ANCHORAGE (AP) The University of Alaska has made its ''last, best'' offer to one of its faculty unions, according to the UA vice president for faculty and staff relations.
But Alaska Community Colleges' Federation of Teachers president Bob Congdon said negotiations will continue. He also took issue with claims made by UA vice president James Johnsen in a letter to union members.
''It just isn't accurate on its face,'' Congdon said Wednesday.
The ACCFT represents about 300 full-time faculty statewide at outlying sites from Ketchikan to Kotzebue plus about half the faculty at campuses in Anchorage and Juneau. Another union, United Academics, represents about 850 faculty members.
Johnsen sent his letter Friday with management's account of negotiations to date. Since September, he said, negotiating teams have met 50 times, including several sessions with a federal mediator.
''Part of the reason for our lack of success lies in honest and strongly held differences on issues like salary, health benefits, union release time, dispute resolution, and Board of Regents' policy,'' he wrote.
Johnsen said the UA's offer includes:
Salary increases totaling 11.8 percent over three years for cost-of-living increases for all faculty, market or equity adjustments and performance increases;
A choice of health benefits plans with one option that is accompanied by a large increase in the UA contribution to health care costs; and
Terms similar to the United Academics contract in dispute resolution, promotion and tenure, leave and other issues.
Congdon said the salary offer is actually a 5.7 percent increase with the possibility of the higher figure.
''It's all discretionary,'' he said. ''Our experience is that they don't have to exercise that discretion.''
The health care increase is attached to a plan for which details have not been revealed, Congdon said. He said union representatives would be willing to talk about it once they see the plan.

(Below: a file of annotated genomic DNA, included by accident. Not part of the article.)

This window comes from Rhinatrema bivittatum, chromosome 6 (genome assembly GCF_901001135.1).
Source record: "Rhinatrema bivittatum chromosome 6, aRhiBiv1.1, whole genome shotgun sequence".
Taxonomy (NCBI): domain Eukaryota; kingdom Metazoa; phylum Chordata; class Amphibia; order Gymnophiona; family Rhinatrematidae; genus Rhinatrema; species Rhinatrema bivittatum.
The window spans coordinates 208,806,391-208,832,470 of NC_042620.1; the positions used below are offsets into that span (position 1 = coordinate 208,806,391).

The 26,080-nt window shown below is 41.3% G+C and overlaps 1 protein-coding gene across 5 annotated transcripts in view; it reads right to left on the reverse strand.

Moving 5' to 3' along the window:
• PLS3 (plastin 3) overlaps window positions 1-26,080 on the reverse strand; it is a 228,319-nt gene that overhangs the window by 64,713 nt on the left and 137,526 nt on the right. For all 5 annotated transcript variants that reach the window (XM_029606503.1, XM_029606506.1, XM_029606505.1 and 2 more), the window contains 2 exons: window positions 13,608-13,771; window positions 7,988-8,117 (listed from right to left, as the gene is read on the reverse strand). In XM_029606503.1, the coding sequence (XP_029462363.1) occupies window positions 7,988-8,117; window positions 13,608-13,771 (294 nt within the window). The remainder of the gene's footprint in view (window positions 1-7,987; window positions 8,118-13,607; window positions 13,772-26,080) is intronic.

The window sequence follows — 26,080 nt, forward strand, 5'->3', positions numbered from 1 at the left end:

Johnsen, who was in Seattle on Wednesday and could not be reached by phone, said external conditions beyond the control of the university or the union are affecting the negotiations.
''Health care inflation is climbing at the rate of 15 percent per year, the university's contribution to faculty retirement funds will increase by 40 percent next year and is projected to increase by an additional 30 percent the year after,'' he wrote.
He also noted that the state is in increasingly dire fiscal straits with substantial budget cuts on the horizon. Gov. Frank Murkowski vetoed $138 million from the state budget approved by the Legislature last session, including about $112 million from the operating budget, and is looking to cut up to another $250 million from the budget next year.
The ACCFT has said in the past that university salaries are lower than the national average, especially for union professors. The university contends that most are community college-type faculty and should not be compared with faculty working at doctoral-granting institutions.
UA officials also say they have not had problems filling vacant positions and the school does not have a high turnover rate, indicating that it is paying competitively.
Congdon said students starting school this fall should not notice anything unusual because ACCFT are working without a contract.
''Management has had a strike plan since February,'' he said. ''We don't.''
The next negotiating sessions are set for Sept. 4-5.
On the Net:
University of Alaska labor and employee relations: http://www.alaska.edu/labor/indexes/accft.html.
Alaska Community Colleges' Federation of Teachers: http://www.accft.org//pubs/832661169.CFM?CFID1992277&CFTOKEN2309 6644
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